So what's the point? And what's community oriented about this? Yes, they take the arrested women to a "staging area" and offer the women resources, but the cops know that few will take advantage of these services. So is the point to round up sex workers by arresting them and force them to "get help" through what seems to me like "reeducation camps?" Hardly community oriented. Technically, Oakland believes in Community Policing. Are the police the last line of defense in this situation or the first? Could police be working more effectively with the groups mentioned in the blog- why are they arresting women to bring them to the groups? Seems counter-intuitive.

I have turned into a person who calls the cops. I never would have done this before: I was more of a live and let live kind of person. I don't know what happened to me- maybe it's just more comfort around uniforms. Last week I was walking the dog and there was a man in a full suit sitting, legs stretched out in front of him, with an old skool boom box and a suitcase, in my neighborhood. We don't live in a neighborhood where men in suits with boomboxes sit on the ground. He appeared to be talking or singing. I decided if he was still there after my walk I would call the police. Fifteen minutes later he was on the other side of the street, still in a suit, still with a boombox. It was an odd sight. He was definitely singing now. I couldn't tell if he was drunk or mentally ill, but he was out of place. He needed help. My first line of defense is to call the police in this situation. I called the non-emergency line and the police came. He was taken to jail.

This is not ideal. Why should a drunk man (if he was deemed mentally ill, he would have been taken to a psych facility) be taken to jail? Historically, this is true- think of all the movies and books you've read where drunk guys are taken to a cell to sober up. But really, a) why should I have to call the police to report a random dude in a suit in my neighborhood and b) why should random drunk dude in a suit have to go to jail because he's had too much to drink? Sure, I could have tried to talk to him, but I live in a sort of dangerous place. And I had Mac. If he was someone I recognized from the neighborhood, I would have. And I had to call the police, because like in the sex worker case, I *don't know who else to call.* Is there a hotline for a group who helps intoxicated people on the street? I don't know. If there is, it's not easily accessible or well advertised. And why do the police have to take drunk man to jail? If he doesn't have anywhere else to go, why don't they have anywhere else to take him? Is this really community based policing?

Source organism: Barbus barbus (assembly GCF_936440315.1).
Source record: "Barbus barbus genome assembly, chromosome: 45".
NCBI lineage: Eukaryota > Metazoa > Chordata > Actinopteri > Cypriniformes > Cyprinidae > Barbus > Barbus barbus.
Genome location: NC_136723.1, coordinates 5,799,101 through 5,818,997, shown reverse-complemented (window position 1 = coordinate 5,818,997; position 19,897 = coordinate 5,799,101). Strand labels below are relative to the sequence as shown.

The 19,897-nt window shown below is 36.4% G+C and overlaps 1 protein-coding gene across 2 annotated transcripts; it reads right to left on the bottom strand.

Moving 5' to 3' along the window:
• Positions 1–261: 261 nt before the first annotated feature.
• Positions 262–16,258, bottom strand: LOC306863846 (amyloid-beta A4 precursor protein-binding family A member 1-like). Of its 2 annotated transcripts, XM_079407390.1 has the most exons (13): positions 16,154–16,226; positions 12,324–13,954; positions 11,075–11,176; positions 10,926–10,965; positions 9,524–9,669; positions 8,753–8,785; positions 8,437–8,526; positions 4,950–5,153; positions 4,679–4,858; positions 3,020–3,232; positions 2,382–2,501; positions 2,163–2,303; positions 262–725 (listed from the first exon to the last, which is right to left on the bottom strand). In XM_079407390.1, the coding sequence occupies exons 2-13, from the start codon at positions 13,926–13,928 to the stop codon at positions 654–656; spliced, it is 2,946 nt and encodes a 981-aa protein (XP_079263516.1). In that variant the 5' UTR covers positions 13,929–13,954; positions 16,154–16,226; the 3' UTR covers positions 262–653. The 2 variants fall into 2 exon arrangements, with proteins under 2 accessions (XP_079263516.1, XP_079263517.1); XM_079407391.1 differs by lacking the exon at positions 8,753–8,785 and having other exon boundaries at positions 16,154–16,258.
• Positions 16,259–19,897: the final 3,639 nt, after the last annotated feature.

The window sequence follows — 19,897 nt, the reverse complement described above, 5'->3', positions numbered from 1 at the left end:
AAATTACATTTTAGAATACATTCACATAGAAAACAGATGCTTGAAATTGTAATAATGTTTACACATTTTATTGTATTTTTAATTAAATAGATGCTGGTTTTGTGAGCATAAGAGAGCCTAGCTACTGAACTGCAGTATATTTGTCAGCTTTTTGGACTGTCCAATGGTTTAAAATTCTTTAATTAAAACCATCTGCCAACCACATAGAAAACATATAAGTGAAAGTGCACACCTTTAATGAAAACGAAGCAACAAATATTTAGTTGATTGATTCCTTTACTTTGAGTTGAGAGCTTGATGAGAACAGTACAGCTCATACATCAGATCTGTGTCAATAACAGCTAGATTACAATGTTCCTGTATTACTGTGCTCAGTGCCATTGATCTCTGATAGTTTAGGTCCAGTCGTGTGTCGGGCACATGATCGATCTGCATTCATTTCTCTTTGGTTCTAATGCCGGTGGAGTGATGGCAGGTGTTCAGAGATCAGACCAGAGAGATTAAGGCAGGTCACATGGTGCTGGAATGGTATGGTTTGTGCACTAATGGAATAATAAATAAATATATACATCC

Note: I'm not picking on Oakland here. Oakland has a lot of faults (I could pick on Oakland), but I don't think these issues are specific to Oakland. I think a lot of cities do roundups of "prostitutes"- it's a traditional strategy. And I would guess the majority of places "throw drunks in the tank" to "dry up." But this is an enforcement strategy, and I don't think these situations (which I'm using as examples) call for enforcement. What does "community based policing" mean? What could it mean? How could we move forward, bypassing bureaucracy, and actually helping people, and helping the community?

0 comments: